The case of Cubic Electronics: Do actual losses need to be proven for compensation?

by Adrian Ong ~ 24 January 2019

The case of Cubic Electronics: Do actual losses need to be proven for compensation?

In the recent Federal Court case of Cubic Electronics Sdn Bhd (in liquidation) v Mars Telecommunications Sdn Bhd [Appeal No. 02(f)-64-09/2019(W)], the Malaysian apex court had the opportunity to re-evaluate the position of law with regard to Section 75 of the Contracts Act 1950 (the “CA 1950”) which provides as follows:

“When a contract has been broken, if a sum is named in the contract as the amount to be paid in each case of such breach, of if the contract contains any other stipulation by way of penalty, the party complaining of the breach is entitled, whether or not actual damage or loss is proved to have been caused thereby, to receive from the party who has broken the contract reasonable compensation not exceeding the amount so named or, as the case may be, the penalty stipulated for.”

Prior to this landmark decision, the appellate courts had – such as that in the seminal cases of Selva Kumar Murugiah v Thiagarajah Retnasamy [1995] 1 MLJ 817 and Johor Coastal Development Sdn Bhd v Constrajaya Sdn Bhd [2009] 4 MLJ 445 – consistently held that a Section 75 of the CA 1950 imposes an obligation on the innocent party to prove the actual damage suffered in order to recover damages notwithstanding the provision of a damages clause contained in the contract.

However, the principle of law as stated above must now be treated with caution in view of the judgment delivered by His Lordship Richard Malanjum.


The Defendant was the owner of a piece of land (the “Land”) together with the plant and machinery (the “Machineries”) located on the said land (hereinafter referred to collectively as the “Properties”). Following the winding up of the Defendant, the Properties were put up for sale by way of an open tender exercise.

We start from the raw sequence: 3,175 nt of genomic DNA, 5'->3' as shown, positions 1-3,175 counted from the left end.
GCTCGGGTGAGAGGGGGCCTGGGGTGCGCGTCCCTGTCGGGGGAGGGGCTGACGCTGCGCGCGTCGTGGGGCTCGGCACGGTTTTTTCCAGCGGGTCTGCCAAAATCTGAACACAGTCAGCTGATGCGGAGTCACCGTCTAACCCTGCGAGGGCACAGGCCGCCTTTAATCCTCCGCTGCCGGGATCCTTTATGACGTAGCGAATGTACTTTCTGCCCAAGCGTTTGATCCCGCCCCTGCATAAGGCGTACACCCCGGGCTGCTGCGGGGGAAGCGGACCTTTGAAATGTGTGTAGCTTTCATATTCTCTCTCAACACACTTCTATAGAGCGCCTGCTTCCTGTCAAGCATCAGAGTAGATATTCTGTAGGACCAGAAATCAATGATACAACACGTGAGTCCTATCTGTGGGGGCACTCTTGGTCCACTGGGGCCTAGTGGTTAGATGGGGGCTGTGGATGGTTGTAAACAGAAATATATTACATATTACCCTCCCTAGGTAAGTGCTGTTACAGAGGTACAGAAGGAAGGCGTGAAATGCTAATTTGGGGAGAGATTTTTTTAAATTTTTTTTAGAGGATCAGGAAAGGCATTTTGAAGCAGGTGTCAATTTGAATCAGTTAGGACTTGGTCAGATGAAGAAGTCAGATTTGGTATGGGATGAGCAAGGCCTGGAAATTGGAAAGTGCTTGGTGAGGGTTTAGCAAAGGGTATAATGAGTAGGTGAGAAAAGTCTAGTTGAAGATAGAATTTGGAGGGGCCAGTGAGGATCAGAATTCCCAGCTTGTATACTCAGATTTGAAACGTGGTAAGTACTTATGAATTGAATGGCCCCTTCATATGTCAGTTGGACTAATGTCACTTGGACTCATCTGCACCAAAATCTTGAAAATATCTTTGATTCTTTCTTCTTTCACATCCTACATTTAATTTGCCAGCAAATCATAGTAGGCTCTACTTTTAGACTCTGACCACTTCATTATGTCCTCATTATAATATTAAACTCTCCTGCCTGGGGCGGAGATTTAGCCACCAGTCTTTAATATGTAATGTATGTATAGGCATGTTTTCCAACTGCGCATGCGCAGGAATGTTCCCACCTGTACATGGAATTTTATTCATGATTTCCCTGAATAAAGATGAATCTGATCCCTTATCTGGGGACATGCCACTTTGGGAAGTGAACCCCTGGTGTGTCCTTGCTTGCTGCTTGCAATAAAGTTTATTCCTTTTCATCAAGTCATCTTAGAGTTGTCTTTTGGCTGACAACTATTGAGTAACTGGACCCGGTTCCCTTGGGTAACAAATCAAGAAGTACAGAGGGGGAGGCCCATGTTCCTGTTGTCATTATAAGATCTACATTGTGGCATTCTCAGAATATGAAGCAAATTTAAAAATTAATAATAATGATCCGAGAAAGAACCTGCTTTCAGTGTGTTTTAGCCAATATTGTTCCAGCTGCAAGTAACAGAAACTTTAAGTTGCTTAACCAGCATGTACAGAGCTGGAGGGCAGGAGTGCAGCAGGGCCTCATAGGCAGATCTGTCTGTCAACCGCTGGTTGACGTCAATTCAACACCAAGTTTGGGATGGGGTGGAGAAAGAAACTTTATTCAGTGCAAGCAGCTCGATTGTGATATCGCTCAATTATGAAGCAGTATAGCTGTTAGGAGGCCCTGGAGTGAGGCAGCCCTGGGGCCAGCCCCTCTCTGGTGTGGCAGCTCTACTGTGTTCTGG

Before the tender could be carried out, the Plaintiff made an offer to purchase the Properties for the sum of RM90 million (RM 80 million for the land and RM 10 million for the machineries) in accordance with a Memorandum issued by the Defendant.

It is a term of the Memorandum that all offers for the Land must be accompanied by a sum equivalent to 2% of the Offer Price whereas all offers for the Machineries must be accompanied by a sum equivalent to 10% of the Offer Price. However, the Plaintiff offered an earnest deposit of RM 1 million instead of 2% of the Offer Price for the Land and 10% of the Offer Price for the Machineries.

The Plaintiff paid the sum of RM 1 million, following which the liquidators of the Defendant accepted the Plaintiff’s offer and did not proceed with the tender exercise. The acceptance of the Plaintiff’s offer was, however, subject to the execution of a Sale and Purchase Agreement (the “SPA”) which must be executed within 30 days, failing which the earnest deposit of RM 1 million would be forfeited as agreed liquidated damages and not by way of penalty.

The Plaintiff did not execute the SPA and had, on three occasions, requested for an extension of time to do the same. In return, the Plaintiff paid additional sums towards the earnest deposit amounting to RM2 million plus interest of RM40,000.00 for the balance deposit payable. At the material time, the Defendant informed the Plaintiff that failure to comply with the deadline for executing the SPA would result in the forfeiture of the sums paid by the Plaintiff as agreed liquidated damages and not by way of a penalty.